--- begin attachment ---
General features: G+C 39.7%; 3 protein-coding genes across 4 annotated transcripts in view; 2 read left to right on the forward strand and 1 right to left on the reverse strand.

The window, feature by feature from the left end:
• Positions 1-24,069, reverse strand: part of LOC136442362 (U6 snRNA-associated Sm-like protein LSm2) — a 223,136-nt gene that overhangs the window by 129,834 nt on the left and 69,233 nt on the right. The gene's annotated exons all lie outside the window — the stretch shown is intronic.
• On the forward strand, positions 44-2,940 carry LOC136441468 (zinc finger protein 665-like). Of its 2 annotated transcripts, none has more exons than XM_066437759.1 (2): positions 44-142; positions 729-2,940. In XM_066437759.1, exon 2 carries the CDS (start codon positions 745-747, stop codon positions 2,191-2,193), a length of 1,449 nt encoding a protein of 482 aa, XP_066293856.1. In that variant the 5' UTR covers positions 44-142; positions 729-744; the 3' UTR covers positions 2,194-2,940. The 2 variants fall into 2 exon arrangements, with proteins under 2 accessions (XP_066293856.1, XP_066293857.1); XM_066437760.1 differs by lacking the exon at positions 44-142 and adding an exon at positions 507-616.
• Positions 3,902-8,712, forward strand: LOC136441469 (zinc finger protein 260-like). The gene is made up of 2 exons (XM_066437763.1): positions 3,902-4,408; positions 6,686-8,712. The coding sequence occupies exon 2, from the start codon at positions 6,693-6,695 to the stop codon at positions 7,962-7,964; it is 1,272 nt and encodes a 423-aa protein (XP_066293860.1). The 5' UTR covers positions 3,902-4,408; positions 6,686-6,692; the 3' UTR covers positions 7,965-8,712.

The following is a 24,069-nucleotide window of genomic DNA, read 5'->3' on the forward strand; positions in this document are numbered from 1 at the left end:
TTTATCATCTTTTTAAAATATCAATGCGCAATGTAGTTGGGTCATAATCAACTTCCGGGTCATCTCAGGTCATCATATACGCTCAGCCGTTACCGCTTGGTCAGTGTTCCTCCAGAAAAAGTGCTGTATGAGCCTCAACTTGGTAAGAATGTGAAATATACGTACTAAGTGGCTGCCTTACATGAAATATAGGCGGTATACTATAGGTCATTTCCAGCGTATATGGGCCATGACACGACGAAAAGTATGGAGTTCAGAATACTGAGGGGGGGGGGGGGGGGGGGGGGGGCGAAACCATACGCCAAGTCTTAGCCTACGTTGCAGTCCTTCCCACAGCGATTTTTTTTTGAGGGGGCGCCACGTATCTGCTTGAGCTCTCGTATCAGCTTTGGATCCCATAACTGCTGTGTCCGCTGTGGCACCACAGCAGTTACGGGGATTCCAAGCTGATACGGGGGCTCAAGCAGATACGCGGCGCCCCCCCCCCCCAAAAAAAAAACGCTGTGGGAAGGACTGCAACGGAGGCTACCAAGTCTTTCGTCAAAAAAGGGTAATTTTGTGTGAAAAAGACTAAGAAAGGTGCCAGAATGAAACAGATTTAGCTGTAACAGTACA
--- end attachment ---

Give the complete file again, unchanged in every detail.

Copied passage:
General features: G+C 39.7%; 3 protein-coding genes across 4 annotated transcripts in view; 2 read left to right on the forward strand and 1 right to left on the reverse strand.

The window, feature by feature from the left end:
• Positions 1-24,069, reverse strand: part of LOC136442362 (U6 snRNA-associated Sm-like protein LSm2) — a 223,136-nt gene that overhangs the window by 129,834 nt on the left and 69,233 nt on the right. The gene's annotated exons all lie outside the window — the stretch shown is intronic.
• On the forward strand, positions 44-2,940 carry LOC136441468 (zinc finger protein 665-like). Of its 2 annotated transcripts, none has more exons than XM_066437759.1 (2): positions 44-142; positions 729-2,940. In XM_066437759.1, exon 2 carries the CDS (start codon positions 745-747, stop codon positions 2,191-2,193), a length of 1,449 nt encoding a protein of 482 aa, XP_066293856.1. In that variant the 5' UTR covers positions 44-142; positions 729-744; the 3' UTR covers positions 2,194-2,940. The 2 variants fall into 2 exon arrangements, with proteins under 2 accessions (XP_066293856.1, XP_066293857.1); XM_066437760.1 differs by lacking the exon at positions 44-142 and adding an exon at positions 507-616.
• Positions 3,902-8,712, forward strand: LOC136441469 (zinc finger protein 260-like). The gene is made up of 2 exons (XM_066437763.1): positions 3,902-4,408; positions 6,686-8,712. The coding sequence occupies exon 2, from the start codon at positions 6,693-6,695 to the stop codon at positions 7,962-7,964; it is 1,272 nt and encodes a 423-aa protein (XP_066293860.1). The 5' UTR covers positions 3,902-4,408; positions 6,686-6,692; the 3' UTR covers positions 7,965-8,712.

The following is a 24,069-nucleotide window of genomic DNA, read 5'->3' on the forward strand; positions in this document are numbered from 1 at the left end:
TTTATCATCTTTTTAAAATATCAATGCGCAATGTAGTTGGGTCATAATCAACTTCCGGGTCATCTCAGGTCATCATATACGCTCAGCCGTTACCGCTTGGTCAGTGTTCCTCCAGAAAAAGTGCTGTATGAGCCTCAACTTGGTAAGAATGTGAAATATACGTACTAAGTGGCTGCCTTACATGAAATATAGGCGGTATACTATAGGTCATTTCCAGCGTATATGGGCCATGACACGACGAAAAGTATGGAGTTCAGAATACTGAGGGGGGGGGGGGGGGGGGGGGGGGCGAAACCATACGCCAAGTCTTAGCCTACGTTGCAGTCCTTCCCACAGCGATTTTTTTTTGAGGGGGCGCCACGTATCTGCTTGAGCTCTCGTATCAGCTTTGGATCCCATAACTGCTGTGTCCGCTGTGGCACCACAGCAGTTACGGGGATTCCAAGCTGATACGGGGGCTCAAGCAGATACGCGGCGCCCCCCCCCCCCAAAAAAAAAACGCTGTGGGAAGGACTGCAACGGAGGCTACCAAGTCTTTCGTCAAAAAAGGGTAATTTTGTGTGAAAAAGACTAAGAAAGGTGCCAGAATGAAACAGATTTAGCTGTAACAGTACA